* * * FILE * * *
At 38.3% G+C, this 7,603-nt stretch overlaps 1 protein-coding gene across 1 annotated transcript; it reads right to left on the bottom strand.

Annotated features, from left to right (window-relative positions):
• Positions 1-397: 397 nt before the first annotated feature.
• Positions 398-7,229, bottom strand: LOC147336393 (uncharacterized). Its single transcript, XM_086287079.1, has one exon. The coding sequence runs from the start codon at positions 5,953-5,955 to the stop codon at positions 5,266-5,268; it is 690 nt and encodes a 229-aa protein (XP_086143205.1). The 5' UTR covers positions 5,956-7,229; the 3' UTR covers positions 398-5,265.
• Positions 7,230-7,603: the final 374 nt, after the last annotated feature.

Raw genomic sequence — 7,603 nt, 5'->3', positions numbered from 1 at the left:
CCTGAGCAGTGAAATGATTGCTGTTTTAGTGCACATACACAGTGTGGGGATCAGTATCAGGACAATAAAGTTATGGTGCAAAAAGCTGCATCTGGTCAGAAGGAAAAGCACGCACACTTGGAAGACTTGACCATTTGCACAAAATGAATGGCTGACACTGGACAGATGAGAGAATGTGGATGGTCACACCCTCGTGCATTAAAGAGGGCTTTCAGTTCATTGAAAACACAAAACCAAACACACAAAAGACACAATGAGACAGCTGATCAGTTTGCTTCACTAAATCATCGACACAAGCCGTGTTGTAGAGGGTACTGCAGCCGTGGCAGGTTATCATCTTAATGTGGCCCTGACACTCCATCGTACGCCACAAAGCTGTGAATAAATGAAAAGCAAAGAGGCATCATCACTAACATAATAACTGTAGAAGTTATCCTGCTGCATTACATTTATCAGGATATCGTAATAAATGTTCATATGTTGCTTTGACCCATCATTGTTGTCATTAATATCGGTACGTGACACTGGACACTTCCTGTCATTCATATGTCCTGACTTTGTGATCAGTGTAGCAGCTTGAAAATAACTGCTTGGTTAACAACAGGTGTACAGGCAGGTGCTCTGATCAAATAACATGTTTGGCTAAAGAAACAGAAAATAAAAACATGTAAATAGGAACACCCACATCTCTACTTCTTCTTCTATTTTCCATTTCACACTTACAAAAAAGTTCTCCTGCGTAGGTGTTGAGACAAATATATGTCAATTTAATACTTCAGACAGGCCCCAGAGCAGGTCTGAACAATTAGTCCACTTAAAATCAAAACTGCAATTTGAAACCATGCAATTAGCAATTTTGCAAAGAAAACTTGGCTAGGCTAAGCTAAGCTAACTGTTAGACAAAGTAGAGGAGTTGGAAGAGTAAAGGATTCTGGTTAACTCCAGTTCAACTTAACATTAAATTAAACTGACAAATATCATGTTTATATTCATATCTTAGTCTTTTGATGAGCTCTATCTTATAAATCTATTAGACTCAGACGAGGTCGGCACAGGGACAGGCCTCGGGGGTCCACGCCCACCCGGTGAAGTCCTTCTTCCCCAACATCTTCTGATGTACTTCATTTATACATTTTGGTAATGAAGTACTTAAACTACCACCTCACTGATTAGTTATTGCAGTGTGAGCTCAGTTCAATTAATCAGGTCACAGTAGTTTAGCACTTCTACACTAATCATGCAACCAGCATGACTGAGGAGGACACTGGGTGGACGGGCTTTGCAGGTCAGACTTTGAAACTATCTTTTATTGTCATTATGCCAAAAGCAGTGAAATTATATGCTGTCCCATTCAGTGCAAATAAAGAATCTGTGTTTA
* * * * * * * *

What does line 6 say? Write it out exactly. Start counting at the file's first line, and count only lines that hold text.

Raw genomic sequence — 7,603 nt, 5'->3', positions numbered from 1 at the left: